Prison Law Project - Jailhouse Lawyers Handbook confirmed this listing on June 18, 2014.

Human Rights Defense Center

Prison Legal News

P.O. Box 1151

Lake Worth, FL 33460

http://www.prisonlegalnews.org and www.humanrightsdefensecenter.org

(561) 360-2523 phone


Serves: National


Focus area/description: The Human Rights Defense Center (HRDC) publishes Prison Legal News, a monthly magazine (for incarcerated people, $30/year; for others see website) that reports legal developments and news surrounding prisons and jails and prisoner rights. HRDC also publishes and distributes litigation manuals, law and self help books. HRDC also challenges prison and jail conditions via litigation, typically on free speech issues. For details contact: Prison Legal News, P.O. Box 1151, Lake Worth, FL 33460, (561) 360-2523, www.prisonlegalnews.org www.humanrightsdefensecenter.org.

Human Rights Defense Center confirmed this listing on July 28, 2014.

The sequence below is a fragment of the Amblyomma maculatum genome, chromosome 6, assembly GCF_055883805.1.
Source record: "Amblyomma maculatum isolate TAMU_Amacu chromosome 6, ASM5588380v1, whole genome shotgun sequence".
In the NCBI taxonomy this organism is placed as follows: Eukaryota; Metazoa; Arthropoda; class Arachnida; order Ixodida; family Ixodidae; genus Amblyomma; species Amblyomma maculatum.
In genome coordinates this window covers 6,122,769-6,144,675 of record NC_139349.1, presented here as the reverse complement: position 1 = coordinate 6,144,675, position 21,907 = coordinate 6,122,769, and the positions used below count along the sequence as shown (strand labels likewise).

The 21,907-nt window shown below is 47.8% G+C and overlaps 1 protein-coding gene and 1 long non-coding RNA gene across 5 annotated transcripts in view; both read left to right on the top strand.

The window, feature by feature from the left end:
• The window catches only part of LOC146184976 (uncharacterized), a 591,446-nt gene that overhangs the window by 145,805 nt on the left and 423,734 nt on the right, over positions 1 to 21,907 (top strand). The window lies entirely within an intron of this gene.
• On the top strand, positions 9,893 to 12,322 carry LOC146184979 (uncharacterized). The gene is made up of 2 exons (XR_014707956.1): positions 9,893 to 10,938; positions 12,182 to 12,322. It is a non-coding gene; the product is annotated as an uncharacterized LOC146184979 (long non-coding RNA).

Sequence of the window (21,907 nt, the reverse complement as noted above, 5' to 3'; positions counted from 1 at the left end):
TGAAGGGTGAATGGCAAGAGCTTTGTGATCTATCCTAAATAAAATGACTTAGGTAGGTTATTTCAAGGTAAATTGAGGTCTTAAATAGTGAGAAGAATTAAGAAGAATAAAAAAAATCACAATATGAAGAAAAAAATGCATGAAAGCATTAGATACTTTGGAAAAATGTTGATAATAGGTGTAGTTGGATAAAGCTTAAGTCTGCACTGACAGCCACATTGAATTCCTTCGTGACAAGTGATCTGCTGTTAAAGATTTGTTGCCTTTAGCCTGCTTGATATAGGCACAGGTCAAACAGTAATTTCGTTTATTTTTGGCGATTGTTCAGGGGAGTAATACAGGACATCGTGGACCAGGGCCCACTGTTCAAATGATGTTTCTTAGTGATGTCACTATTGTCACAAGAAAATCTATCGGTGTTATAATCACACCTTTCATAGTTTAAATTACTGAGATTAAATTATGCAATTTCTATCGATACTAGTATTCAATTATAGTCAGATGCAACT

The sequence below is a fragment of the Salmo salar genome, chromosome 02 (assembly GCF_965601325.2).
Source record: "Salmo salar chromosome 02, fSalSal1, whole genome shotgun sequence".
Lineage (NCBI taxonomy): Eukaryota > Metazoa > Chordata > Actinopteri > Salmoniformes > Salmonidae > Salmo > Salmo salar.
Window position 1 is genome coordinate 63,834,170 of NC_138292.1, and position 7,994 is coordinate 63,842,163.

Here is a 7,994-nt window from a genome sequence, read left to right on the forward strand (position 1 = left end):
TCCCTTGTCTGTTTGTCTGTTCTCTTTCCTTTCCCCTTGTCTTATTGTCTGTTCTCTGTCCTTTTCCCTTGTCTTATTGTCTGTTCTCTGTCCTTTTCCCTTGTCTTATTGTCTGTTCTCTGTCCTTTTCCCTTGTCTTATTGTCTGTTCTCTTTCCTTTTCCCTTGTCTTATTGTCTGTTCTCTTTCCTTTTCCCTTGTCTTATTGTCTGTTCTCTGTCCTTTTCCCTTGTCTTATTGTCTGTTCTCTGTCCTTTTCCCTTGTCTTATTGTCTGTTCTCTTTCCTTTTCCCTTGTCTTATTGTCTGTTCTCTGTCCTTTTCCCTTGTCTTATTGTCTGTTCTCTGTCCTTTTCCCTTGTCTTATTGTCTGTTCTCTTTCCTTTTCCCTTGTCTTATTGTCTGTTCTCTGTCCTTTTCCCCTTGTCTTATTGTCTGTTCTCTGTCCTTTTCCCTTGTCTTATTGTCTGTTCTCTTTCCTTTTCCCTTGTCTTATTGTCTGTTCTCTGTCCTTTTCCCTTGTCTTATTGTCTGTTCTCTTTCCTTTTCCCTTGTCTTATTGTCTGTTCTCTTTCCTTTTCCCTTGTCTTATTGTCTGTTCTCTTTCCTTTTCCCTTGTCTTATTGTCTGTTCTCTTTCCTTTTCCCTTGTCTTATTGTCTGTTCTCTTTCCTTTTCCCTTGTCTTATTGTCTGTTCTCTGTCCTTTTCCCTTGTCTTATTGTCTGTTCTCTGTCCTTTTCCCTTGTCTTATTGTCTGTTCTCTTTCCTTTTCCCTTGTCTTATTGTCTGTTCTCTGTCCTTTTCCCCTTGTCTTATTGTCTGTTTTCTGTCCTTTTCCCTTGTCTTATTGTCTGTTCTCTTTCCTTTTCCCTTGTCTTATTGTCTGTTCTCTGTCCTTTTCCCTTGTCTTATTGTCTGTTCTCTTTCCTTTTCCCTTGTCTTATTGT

A challenge to our colleagues:

We built the internet's first always-up-to-date list of legal services for incarcerated people. Can you make a similar list for a different kind of resource?

Problem: There are too many outdated resource lists floating around.

Our Solution: Have one resource list that one organization checks each year.

Our Method: Inspired by the Cincinnati Books for Prisoners group, we made a list of every legal services organization on every resource list we could find. Then we send a letter by snail mail to each organization each year asking them to confirm/update their listing. If they respond, we include them on the site for the next 365 days. All the organization needs to do is to sign the form we send them and mail it back in the enclosed envelope. If they don't respond, we keep them on our mailing list and try again next year.